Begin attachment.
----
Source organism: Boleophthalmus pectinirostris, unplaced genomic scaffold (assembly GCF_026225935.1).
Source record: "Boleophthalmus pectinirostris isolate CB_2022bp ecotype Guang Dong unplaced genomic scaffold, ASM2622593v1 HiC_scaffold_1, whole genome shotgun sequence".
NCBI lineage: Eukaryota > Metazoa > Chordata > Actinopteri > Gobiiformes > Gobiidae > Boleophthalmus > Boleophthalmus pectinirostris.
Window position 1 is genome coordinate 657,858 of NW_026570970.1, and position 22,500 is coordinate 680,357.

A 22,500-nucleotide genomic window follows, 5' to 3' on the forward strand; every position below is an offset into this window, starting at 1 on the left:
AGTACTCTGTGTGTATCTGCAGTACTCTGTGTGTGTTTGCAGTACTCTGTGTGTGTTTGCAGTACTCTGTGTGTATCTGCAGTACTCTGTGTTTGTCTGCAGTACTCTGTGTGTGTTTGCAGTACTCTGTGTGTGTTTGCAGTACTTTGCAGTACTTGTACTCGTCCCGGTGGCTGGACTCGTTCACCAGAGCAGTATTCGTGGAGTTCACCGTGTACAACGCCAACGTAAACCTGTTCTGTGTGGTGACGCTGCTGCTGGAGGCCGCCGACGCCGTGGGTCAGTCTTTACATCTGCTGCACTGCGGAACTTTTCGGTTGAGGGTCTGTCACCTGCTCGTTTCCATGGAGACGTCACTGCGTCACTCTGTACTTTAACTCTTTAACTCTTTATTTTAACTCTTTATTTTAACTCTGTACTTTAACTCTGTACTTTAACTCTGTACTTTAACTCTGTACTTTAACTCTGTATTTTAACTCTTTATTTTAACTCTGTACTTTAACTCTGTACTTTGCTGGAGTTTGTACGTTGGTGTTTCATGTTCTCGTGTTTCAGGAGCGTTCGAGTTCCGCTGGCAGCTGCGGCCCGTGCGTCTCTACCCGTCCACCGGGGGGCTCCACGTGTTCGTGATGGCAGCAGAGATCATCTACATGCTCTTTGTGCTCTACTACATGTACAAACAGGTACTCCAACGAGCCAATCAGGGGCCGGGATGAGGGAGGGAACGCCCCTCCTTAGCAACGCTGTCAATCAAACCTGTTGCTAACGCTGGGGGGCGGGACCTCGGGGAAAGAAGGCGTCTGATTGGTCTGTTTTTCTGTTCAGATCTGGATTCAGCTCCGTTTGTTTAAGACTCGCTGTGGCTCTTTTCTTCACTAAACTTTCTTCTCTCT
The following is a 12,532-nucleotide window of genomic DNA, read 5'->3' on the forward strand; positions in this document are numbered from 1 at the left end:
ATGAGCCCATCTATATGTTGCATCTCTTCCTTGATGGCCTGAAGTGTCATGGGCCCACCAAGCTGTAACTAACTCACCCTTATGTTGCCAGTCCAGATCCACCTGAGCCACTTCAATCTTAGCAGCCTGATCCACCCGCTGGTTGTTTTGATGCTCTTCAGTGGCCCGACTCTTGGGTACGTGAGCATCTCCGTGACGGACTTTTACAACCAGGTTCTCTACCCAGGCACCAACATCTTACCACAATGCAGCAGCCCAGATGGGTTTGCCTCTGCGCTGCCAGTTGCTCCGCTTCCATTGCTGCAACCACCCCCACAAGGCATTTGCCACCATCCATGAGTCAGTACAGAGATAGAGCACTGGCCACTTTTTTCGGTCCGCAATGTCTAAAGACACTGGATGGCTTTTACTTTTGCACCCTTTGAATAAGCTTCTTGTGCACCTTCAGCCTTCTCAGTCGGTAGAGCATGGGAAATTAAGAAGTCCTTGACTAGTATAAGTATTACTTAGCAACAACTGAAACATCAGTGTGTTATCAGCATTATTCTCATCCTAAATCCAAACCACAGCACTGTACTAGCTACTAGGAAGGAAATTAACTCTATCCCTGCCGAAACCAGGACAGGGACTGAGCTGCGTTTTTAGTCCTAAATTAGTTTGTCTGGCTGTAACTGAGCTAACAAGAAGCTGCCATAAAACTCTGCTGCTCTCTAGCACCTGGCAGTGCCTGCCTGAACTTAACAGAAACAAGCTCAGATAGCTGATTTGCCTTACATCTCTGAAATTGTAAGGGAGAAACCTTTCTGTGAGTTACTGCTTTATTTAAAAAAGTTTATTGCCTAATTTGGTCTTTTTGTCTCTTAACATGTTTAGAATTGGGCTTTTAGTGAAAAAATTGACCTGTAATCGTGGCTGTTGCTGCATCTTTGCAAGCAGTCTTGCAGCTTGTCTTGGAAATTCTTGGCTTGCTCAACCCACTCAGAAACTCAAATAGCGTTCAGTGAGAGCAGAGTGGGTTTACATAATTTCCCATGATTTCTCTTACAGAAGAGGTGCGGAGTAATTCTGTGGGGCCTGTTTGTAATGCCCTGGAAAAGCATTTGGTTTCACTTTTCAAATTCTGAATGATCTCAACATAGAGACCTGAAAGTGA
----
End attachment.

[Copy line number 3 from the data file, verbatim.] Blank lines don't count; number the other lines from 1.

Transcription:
NCBI lineage: Eukaryota > Metazoa > Chordata > Actinopteri > Gobiiformes > Gobiidae > Boleophthalmus > Boleophthalmus pectinirostris.